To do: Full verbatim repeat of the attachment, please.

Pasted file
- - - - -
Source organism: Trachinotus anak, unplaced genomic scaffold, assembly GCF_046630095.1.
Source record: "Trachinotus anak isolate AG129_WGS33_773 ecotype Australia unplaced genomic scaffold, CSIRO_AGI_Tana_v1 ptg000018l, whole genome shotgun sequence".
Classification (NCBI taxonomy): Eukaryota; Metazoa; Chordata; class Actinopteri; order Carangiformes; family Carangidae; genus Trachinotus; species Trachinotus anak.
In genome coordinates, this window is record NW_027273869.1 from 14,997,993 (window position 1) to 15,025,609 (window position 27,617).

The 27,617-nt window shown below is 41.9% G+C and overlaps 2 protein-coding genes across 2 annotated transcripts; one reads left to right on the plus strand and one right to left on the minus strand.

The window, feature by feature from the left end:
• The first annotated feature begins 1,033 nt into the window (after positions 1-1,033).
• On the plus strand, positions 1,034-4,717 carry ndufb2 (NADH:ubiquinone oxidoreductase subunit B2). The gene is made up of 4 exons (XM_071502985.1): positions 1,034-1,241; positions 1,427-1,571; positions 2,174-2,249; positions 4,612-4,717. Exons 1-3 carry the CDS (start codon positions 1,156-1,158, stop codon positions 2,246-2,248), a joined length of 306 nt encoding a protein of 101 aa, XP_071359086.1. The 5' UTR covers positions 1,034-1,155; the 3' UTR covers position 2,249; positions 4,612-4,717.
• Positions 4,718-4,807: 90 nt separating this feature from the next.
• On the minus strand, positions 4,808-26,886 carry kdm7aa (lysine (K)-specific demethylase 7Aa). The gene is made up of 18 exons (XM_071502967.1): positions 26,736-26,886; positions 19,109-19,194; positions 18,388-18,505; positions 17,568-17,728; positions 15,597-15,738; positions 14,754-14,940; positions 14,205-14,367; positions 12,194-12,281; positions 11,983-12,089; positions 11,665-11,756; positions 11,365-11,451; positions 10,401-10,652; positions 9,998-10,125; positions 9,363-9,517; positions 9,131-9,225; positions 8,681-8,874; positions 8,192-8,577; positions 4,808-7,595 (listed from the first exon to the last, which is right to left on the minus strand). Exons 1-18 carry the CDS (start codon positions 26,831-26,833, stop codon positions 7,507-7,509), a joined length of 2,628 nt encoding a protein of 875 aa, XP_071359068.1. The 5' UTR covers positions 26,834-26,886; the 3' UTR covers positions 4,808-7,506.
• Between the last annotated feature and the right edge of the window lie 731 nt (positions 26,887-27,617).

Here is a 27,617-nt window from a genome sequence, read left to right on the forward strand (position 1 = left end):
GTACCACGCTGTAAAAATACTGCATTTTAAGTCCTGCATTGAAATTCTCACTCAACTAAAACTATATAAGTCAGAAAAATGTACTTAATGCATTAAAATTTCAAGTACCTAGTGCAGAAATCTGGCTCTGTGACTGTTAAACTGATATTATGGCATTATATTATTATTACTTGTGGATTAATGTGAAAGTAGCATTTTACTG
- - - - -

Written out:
Source organism: Trachinotus anak, unplaced genomic scaffold, assembly GCF_046630095.1.
Source record: "Trachinotus anak isolate AG129_WGS33_773 ecotype Australia unplaced genomic scaffold, CSIRO_AGI_Tana_v1 ptg000018l, whole genome shotgun sequence".
Classification (NCBI taxonomy): Eukaryota; Metazoa; Chordata; class Actinopteri; order Carangiformes; family Carangidae; genus Trachinotus; species Trachinotus anak.
In genome coordinates, this window is record NW_027273869.1 from 14,997,993 (window position 1) to 15,025,609 (window position 27,617).

The 27,617-nt window shown below is 41.9% G+C and overlaps 2 protein-coding genes across 2 annotated transcripts; one reads left to right on the plus strand and one right to left on the minus strand.

The window, feature by feature from the left end:
• The first annotated feature begins 1,033 nt into the window (after positions 1-1,033).
• On the plus strand, positions 1,034-4,717 carry ndufb2 (NADH:ubiquinone oxidoreductase subunit B2). The gene is made up of 4 exons (XM_071502985.1): positions 1,034-1,241; positions 1,427-1,571; positions 2,174-2,249; positions 4,612-4,717. Exons 1-3 carry the CDS (start codon positions 1,156-1,158, stop codon positions 2,246-2,248), a joined length of 306 nt encoding a protein of 101 aa, XP_071359086.1. The 5' UTR covers positions 1,034-1,155; the 3' UTR covers position 2,249; positions 4,612-4,717.
• Positions 4,718-4,807: 90 nt separating this feature from the next.
• On the minus strand, positions 4,808-26,886 carry kdm7aa (lysine (K)-specific demethylase 7Aa). The gene is made up of 18 exons (XM_071502967.1): positions 26,736-26,886; positions 19,109-19,194; positions 18,388-18,505; positions 17,568-17,728; positions 15,597-15,738; positions 14,754-14,940; positions 14,205-14,367; positions 12,194-12,281; positions 11,983-12,089; positions 11,665-11,756; positions 11,365-11,451; positions 10,401-10,652; positions 9,998-10,125; positions 9,363-9,517; positions 9,131-9,225; positions 8,681-8,874; positions 8,192-8,577; positions 4,808-7,595 (listed from the first exon to the last, which is right to left on the minus strand). Exons 1-18 carry the CDS (start codon positions 26,831-26,833, stop codon positions 7,507-7,509), a joined length of 2,628 nt encoding a protein of 875 aa, XP_071359068.1. The 5' UTR covers positions 26,834-26,886; the 3' UTR covers positions 4,808-7,506.
• Between the last annotated feature and the right edge of the window lie 731 nt (positions 26,887-27,617).

Here is a 27,617-nt window from a genome sequence, read left to right on the forward strand (position 1 = left end):
GTACCACGCTGTAAAAATACTGCATTTTAAGTCCTGCATTGAAATTCTCACTCAACTAAAACTATATAAGTCAGAAAAATGTACTTAATGCATTAAAATTTCAAGTACCTAGTGCAGAAATCTGGCTCTGTGACTGTTAAACTGATATTATGGCATTATATTATTATTACTTGTGGATTAATGTGAAAGTAGCATTTTACTG